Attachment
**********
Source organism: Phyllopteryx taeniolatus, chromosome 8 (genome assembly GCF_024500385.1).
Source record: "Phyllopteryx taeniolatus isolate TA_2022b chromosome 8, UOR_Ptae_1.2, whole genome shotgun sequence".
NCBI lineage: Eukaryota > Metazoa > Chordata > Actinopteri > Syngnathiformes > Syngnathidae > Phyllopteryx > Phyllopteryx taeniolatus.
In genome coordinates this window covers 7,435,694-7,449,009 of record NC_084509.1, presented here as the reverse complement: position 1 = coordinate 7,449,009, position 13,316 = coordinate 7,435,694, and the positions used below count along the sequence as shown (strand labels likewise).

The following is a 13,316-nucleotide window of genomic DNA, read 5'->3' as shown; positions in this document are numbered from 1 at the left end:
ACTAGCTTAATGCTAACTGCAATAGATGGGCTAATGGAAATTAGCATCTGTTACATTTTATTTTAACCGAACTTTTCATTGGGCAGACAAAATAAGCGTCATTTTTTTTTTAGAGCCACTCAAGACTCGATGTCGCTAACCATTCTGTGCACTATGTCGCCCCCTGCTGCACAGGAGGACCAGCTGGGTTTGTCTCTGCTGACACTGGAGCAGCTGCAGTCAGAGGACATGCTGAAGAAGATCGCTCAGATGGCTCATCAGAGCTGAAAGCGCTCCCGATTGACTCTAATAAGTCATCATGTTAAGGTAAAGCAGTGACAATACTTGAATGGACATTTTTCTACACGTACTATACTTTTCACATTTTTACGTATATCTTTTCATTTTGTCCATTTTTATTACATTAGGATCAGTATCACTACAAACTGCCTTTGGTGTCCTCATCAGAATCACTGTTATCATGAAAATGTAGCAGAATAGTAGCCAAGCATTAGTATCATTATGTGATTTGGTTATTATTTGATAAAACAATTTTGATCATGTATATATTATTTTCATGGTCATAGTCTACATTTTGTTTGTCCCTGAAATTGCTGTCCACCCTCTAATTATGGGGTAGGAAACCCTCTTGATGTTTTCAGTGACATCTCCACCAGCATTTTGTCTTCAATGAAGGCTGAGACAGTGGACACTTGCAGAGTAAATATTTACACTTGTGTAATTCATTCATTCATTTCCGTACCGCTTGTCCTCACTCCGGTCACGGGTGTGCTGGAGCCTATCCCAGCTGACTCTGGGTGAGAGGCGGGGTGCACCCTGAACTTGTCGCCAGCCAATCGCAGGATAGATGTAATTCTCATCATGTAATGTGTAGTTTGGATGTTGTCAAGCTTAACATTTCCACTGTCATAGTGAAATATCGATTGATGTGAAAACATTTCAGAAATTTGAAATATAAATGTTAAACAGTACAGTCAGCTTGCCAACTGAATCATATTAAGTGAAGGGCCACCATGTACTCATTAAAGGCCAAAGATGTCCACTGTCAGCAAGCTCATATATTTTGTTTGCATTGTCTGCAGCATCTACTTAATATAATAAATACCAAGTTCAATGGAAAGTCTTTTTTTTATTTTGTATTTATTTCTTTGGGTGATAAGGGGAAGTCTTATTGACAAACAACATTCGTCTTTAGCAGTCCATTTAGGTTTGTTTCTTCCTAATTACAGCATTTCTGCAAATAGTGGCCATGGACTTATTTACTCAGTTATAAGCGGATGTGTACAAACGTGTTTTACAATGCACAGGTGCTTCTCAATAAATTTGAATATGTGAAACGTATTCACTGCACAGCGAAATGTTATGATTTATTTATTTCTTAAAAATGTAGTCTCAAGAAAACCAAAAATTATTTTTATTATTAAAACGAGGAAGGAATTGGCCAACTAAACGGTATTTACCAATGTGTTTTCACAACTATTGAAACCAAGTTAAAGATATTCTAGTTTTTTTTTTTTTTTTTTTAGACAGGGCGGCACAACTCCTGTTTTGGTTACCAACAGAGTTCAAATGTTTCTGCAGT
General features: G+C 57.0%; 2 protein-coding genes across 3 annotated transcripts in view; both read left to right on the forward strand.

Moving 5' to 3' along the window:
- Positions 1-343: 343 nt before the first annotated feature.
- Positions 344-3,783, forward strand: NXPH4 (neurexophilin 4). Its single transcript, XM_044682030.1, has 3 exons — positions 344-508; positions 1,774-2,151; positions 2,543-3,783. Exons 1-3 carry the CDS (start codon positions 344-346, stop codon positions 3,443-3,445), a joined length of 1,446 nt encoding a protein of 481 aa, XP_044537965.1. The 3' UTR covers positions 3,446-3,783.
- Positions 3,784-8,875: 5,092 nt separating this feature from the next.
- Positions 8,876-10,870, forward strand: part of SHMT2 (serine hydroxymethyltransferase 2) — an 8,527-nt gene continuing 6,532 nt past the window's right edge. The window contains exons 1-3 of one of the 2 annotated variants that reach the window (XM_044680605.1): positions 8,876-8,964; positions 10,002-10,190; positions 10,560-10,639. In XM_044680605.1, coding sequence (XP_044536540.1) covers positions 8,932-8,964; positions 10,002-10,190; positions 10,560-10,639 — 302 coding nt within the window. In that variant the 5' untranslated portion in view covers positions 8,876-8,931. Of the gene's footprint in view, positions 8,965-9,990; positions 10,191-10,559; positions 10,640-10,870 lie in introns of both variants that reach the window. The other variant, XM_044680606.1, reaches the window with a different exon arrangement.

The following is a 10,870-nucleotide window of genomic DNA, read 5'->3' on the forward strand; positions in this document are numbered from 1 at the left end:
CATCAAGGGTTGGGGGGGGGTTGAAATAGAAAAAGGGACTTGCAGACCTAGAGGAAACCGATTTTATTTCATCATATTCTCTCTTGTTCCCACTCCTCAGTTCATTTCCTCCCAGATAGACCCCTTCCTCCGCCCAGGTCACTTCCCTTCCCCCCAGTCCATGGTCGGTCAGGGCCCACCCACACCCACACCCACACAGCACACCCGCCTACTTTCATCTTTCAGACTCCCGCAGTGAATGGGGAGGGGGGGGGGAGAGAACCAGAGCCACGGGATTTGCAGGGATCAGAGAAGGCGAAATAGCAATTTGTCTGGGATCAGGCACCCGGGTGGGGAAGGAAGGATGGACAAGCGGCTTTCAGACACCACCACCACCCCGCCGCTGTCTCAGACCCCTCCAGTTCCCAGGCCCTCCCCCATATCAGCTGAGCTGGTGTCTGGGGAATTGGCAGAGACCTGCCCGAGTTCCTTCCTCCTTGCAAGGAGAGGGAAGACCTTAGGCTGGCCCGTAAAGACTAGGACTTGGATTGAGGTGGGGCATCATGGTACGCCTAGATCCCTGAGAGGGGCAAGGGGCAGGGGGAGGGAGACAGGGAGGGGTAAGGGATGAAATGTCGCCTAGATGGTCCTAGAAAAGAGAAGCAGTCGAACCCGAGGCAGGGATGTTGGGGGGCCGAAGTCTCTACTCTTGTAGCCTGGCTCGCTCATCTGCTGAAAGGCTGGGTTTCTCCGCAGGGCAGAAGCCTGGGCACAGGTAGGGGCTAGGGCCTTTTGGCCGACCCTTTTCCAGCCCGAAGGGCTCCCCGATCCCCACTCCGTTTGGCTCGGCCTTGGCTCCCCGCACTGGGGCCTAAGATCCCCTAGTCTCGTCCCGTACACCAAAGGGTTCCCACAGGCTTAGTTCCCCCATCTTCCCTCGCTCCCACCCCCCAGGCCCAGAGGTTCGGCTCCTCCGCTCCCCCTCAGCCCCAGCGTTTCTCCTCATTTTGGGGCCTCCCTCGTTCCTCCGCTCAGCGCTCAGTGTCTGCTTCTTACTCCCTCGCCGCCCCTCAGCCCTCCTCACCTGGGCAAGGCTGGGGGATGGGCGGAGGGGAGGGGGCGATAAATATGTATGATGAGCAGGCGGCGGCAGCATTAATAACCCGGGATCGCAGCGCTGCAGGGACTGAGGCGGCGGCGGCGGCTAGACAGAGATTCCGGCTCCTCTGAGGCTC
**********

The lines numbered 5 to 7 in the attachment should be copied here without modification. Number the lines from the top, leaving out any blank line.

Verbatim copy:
The following is a 13,316-nucleotide window of genomic DNA, read 5'->3' as shown; positions in this document are numbered from 1 at the left end:
ACTAGCTTAATGCTAACTGCAATAGATGGGCTAATGGAAATTAGCATCTGTTACATTTTATTTTAACCGAACTTTTCATTGGGCAGACAAAATAAGCGTCATTTTTTTTTTAGAGCCACTCAAGACTCGATGTCGCTAACCATTCTGTGCACTATGTCGCCCCCTGCTGCACAGGAGGACCAGCTGGGTTTGTCTCTGCTGACACTGGAGCAGCTGCAGTCAGAGGACATGCTGAAGAAGATCGCTCAGATGGCTCATCAGAGCTGAAAGCGCTCCCGATTGACTCTAATAAGTCATCATGTTAAGGTAAAGCAGTGACAATACTTGAATGGACATTTTTCTACACGTACTATACTTTTCACATTTTTACGTATATCTTTTCATTTTGTCCATTTTTATTACATTAGGATCAGTATCACTACAAACTGCCTTTGGTGTCCTCATCAGAATCACTGTTATCATGAAAATGTAGCAGAATAGTAGCCAAGCATTAGTATCATTATGTGATTTGGTTATTATTTGATAAAACAATTTTGATCATGTATATATTATTTTCATGGTCATAGTCTACATTTTGTTTGTCCCTGAAATTGCTGTCCACCCTCTAATTATGGGGTAGGAAACCCTCTTGATGTTTTCAGTGACATCTCCACCAGCATTTTGTCTTCAATGAAGGCTGAGACAGTGGACACTTGCAGAGTAAATATTTACACTTGTGTAATTCATTCATTCATTTCCGTACCGCTTGTCCTCACTCCGGTCACGGGTGTGCTGGAGCCTATCCCAGCTGACTCTGGGTGAGAGGCGGGGTGCACCCTGAACTTGTCGCCAGCCAATCGCAGGATAGATGTAATTCTCATCATGTAATGTGTAGTTTGGATGTTGTCAAGCTTAACATTTCCACTGTCATAGTGAAATATCGATTGATGTGAAAACATTTCAGAAATTTGAAATATAAATGTTAAACAGTACAGTCAGCTTGCCAACTGAATCATATTAAGTGAAGGGCCACCATGTACTCATTAAAGGCCAAAGATGTCCACTGTCAGCAAGCTCATATATTTTGTTTGCATTGTCTGCAGCATCTACTTAATATAATAAATACCAAGTTCAATGGAAAGTCTTTTTTTTATTTTGTATTTATTTCTTTGGGTGATAAGGGGAAGTCTTATTGACAAACAACATTCGTCTTTAGCAGTCCATTTAGGTTTGTTTCTTCCTAATTACAGCATTTCTGCAAATAGTGGCCATGGACTTATTTACTCAGTTATAAGCGGATGTGTACAAACGTGTTTTACAATGCACAGGTGCTTCTCAATAAATTTGAATATGTGAAACGTATTCACTGCACAGCGAAATGTTATGATTTATTTATTTCTTAAAAATGTAGTCTCAAGAAAACCAAAAATTATTTTTATTATTAAAACGAGGAAGGAATTGGCCAACTAAACGGTATTTACCAATGTGTTTTCACAACTATTGAAACCAAGTTAAAGATATTCTAGTTTTTTTTTTTTTTTTTTTAGACAGGGCGGCACAACTCCTGTTTTGGTTACCAACAGAGTTCAAATGTTTCTGCAGT
General features: G+C 57.0%; 2 protein-coding genes across 3 annotated transcripts in view; both read left to right on the forward strand.